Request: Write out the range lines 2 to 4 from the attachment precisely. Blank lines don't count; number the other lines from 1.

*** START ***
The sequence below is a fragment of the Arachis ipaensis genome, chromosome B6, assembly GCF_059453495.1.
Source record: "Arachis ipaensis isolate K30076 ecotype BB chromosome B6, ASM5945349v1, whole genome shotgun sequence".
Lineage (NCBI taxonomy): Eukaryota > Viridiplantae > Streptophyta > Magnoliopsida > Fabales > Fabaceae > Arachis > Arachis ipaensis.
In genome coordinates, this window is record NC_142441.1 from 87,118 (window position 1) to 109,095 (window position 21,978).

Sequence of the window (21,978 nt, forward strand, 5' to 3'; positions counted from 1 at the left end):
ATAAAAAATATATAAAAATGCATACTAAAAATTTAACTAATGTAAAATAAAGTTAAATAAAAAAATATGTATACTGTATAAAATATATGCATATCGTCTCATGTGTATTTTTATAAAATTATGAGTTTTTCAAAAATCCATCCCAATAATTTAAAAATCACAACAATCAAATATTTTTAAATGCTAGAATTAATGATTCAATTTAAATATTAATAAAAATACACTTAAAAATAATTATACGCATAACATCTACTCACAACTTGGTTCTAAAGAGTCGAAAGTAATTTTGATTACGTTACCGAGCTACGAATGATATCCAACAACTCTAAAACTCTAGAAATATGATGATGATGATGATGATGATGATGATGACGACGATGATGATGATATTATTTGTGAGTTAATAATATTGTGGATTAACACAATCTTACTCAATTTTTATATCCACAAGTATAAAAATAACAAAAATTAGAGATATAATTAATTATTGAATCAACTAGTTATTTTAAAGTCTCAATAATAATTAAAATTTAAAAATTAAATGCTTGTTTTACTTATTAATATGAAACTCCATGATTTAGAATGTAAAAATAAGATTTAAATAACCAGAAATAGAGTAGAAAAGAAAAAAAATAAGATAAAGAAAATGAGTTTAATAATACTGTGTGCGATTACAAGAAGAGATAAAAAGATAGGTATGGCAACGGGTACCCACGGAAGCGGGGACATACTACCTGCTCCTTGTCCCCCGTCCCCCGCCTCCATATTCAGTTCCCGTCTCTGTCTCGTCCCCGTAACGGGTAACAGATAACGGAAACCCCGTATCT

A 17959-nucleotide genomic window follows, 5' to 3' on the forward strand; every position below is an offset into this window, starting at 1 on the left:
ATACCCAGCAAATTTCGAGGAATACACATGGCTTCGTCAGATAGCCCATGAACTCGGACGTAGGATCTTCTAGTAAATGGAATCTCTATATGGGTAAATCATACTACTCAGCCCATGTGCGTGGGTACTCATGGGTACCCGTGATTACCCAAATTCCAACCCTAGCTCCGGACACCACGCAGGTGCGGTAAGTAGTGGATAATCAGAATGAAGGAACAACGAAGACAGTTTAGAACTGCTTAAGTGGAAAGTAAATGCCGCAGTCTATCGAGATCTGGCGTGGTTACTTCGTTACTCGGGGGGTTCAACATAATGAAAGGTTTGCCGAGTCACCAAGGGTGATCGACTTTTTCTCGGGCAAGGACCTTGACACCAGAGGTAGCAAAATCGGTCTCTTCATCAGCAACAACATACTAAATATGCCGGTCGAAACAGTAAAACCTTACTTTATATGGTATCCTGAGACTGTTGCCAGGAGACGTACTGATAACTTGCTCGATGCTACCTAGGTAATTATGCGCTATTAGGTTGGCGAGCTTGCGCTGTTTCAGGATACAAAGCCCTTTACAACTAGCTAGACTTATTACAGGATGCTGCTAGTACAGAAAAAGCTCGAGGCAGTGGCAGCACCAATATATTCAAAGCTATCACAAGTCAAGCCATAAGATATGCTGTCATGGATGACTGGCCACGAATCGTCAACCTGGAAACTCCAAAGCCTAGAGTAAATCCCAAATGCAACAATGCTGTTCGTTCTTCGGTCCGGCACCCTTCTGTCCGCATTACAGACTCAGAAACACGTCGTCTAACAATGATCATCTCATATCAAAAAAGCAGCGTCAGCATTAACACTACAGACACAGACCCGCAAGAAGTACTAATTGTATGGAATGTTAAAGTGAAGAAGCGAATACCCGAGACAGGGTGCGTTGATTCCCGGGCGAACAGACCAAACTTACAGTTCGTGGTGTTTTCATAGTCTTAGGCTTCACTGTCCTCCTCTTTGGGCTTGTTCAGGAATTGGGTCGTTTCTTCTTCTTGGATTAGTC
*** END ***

Source record: "Arachis ipaensis isolate K30076 ecotype BB chromosome B6, ASM5945349v1, whole genome shotgun sequence".
Lineage (NCBI taxonomy): Eukaryota > Viridiplantae > Streptophyta > Magnoliopsida > Fabales > Fabaceae > Arachis > Arachis ipaensis.
In genome coordinates, this window is record NC_142441.1 from 87,118 (window position 1) to 109,095 (window position 21,978).